I know some Mall Cop comparisons are unavoidable given how both movies involve comedies with overweight men with security positions, but I will tell you that the humor isn’t over the top or stupid that that aforementioned movie with Kevin Smith. Moving on, Gigante does have some effort put into it. The cinematography isn’t flashy but isn’t something that’s low budget. The realism does work with the overall feel of the film and subject matter no matter how lighthearted it is. I will admit that Jara had moments of being funny like solving a crossword puzzle like nothing ever happened or just calmly looking at employees throwing stuff at each other with the security cameras. There are times when he is competent at his job by personally going on the sales floor to call out an employee who tried to steal a CD player even though he’s doing it for selfish reasons (he’s within earshot of Julia to convince her not to steal yogurt close to the same time). The music had a way of working with the mood of the film like the metal stuff given Jara’s affinity for that music or the occasional new wave was thrown in that was surprisingly not anachronistic.
Gigante doesn’t always feel like it stands taller than other comedies. Starting with Julia, I feel that she was a plot device. Besides a scene where Jara sees her take a karate class in the distance or with her watching some sci-fi horror film, everything else about her is explained secondhand by co-workers or other people who happen to know about her and it’s never shown through Julia herself. Jara is also part of my issue because his crush on Julia gets to stalker levels not even halfway through the movie. He’s following her around Montevideo including the places where she currently is. It’s one thing being socially awkward, shy, and not being Mr. Casanova, but come on, I know someone like Jara should know better. Things get worse when he does stupid things on the job like tripping a fire alarm as everyone gets wet and beating up another worker after (spoiler alert) several people get fired including Julia which made his character unsympathetic. People have been fired for far less than the fire alarm fiasco which just frustrated me. It really makes Jara look like a manchild of Will Farrell proportions and more immature than intended. The ending is beyond forced given both Jara and Julia’s situations and the happy ending felt very unearned in my book.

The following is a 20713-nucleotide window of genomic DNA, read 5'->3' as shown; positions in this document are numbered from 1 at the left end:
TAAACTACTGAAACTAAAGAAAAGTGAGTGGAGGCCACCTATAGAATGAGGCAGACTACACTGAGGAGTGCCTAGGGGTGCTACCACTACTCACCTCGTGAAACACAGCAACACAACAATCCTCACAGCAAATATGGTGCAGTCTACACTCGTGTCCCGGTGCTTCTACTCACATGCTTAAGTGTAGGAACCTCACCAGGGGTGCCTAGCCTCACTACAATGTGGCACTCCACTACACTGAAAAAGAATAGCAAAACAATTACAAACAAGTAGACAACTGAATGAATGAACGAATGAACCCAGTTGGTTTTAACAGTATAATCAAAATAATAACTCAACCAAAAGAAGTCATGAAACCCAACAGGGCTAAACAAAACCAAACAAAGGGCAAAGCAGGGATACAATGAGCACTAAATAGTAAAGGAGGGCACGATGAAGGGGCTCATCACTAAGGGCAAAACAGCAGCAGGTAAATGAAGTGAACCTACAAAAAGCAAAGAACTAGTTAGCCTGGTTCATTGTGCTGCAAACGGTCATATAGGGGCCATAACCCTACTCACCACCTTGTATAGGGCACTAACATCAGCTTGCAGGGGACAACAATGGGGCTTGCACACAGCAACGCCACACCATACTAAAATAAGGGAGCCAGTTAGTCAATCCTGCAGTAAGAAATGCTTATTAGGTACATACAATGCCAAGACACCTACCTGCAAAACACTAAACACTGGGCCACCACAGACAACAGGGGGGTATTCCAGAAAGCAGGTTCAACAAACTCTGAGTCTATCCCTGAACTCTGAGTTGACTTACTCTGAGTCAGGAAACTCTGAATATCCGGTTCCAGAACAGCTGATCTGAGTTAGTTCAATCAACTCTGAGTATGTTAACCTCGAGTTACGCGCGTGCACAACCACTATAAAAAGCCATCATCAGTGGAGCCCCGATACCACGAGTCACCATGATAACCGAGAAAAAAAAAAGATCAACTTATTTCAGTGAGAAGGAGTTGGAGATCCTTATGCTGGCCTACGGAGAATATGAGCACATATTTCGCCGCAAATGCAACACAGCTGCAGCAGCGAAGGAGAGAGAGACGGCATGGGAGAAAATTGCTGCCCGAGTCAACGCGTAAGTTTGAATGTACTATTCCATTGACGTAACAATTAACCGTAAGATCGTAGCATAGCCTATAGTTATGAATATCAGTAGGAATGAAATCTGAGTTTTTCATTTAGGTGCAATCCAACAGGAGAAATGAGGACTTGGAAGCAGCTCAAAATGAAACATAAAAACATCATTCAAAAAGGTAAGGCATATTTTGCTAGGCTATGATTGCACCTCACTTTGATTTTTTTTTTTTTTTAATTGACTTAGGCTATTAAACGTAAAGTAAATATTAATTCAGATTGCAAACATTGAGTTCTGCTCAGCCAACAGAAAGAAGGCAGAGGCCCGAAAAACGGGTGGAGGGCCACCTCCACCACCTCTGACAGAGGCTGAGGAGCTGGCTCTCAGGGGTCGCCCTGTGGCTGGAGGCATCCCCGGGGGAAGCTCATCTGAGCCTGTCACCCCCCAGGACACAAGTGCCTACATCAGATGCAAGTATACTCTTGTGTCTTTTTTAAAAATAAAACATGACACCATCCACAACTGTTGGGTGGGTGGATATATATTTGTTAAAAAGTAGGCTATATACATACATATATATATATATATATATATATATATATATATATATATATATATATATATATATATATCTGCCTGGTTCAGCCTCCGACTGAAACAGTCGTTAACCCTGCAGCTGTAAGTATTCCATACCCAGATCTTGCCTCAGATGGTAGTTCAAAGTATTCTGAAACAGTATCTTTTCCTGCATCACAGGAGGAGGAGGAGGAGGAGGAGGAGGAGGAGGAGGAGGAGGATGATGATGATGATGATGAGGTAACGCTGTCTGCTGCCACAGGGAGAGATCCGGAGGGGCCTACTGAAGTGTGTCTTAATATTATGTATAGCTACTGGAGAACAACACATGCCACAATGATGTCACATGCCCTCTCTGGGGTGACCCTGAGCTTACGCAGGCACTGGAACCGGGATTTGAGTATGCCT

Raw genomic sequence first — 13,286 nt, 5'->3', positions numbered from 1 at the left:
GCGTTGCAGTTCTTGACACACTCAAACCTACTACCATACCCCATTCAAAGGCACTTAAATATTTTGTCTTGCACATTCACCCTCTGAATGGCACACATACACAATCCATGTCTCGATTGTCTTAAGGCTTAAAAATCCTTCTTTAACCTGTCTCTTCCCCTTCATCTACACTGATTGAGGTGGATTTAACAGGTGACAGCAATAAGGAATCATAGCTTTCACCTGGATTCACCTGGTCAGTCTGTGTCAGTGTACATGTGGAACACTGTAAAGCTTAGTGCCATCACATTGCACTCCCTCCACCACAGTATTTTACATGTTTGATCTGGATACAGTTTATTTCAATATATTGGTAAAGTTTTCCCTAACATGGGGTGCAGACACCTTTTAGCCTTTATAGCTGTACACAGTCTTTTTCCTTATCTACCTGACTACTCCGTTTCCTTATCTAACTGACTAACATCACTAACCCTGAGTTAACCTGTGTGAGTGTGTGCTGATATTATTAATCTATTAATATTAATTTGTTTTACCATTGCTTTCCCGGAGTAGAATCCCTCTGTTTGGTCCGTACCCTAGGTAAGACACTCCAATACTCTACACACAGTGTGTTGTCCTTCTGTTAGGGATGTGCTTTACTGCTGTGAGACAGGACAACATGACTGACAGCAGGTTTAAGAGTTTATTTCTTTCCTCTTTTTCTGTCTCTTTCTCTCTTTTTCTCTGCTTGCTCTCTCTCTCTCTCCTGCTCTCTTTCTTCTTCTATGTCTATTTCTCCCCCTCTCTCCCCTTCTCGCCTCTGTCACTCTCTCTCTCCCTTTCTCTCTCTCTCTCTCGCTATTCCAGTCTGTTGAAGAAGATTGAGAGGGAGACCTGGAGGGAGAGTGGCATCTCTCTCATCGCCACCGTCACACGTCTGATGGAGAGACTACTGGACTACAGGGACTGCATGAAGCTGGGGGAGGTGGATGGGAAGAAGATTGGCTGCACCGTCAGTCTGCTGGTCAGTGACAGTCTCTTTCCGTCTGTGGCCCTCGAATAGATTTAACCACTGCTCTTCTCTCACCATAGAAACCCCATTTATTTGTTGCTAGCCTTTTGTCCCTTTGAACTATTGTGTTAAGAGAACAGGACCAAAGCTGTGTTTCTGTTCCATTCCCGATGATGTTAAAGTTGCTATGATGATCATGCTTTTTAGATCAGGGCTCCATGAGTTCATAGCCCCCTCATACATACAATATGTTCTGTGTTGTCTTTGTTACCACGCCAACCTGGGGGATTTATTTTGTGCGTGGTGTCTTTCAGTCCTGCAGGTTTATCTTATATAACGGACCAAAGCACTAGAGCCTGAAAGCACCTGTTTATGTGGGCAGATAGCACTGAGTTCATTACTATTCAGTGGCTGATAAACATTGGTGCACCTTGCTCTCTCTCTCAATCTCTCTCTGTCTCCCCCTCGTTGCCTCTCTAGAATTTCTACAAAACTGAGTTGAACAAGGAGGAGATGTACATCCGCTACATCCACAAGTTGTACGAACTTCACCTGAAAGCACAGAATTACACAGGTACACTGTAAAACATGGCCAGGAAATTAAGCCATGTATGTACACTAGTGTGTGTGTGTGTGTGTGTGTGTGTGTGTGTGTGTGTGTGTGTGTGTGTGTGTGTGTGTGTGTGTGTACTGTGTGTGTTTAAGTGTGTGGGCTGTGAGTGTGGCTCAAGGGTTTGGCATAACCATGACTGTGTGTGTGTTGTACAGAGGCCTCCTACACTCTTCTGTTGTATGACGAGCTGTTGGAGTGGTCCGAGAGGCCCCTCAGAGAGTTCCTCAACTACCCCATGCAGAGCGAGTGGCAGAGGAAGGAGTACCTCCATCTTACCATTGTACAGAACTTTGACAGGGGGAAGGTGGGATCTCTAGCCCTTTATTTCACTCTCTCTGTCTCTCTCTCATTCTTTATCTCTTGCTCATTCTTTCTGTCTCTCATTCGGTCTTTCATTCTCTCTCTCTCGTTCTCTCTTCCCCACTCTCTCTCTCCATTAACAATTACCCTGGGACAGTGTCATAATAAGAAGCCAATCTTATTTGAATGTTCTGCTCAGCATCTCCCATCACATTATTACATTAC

Gigante was just an above-average film. I wanted to root for Jara, but it became much harder later on given his actions. I also wished Julia would have more firsthand and onscreen presence to show what her character is about instead of other characters telling the audience what she likes or doesn’t like. The music was certainly serviceable and there was some good comedy, but it wasn’t enough to make me a fan of this film. Gigante could’ve been so much better, but the actions of the characters make me not care as much as it barely qualifies as good for me.
Adjustable Rating System:
Add 1-2 points if you like romantic comedies.
Subtract 1-3 points if you can’t stand characters stalking around.
-Nice soundtrack and sound design
-Some funny moments here and there
-Protagonist-centered morality issues with Jara (totally counts as stalking!)
-Julia is a blank slate and feels like a plot device
-Unintentionally dated elements with the security tapes and PlayStation 3
Final Score: 6/10 points
Content Warning: Gigante is fine for teens and above. There’s some strong language that happens and some violence, but my biggest concern is Jara’s actions with him stalking Julia around without her knowing about it. There’s no other way to describe it and someone would call the cops if they put the two and two together in real life.
All photos property of their respective owners and used under US “Fair Use” laws. Gigante is property of Adrian Biniez and Film Movement. The DVD cover is from IMDb and is property of Film Movement.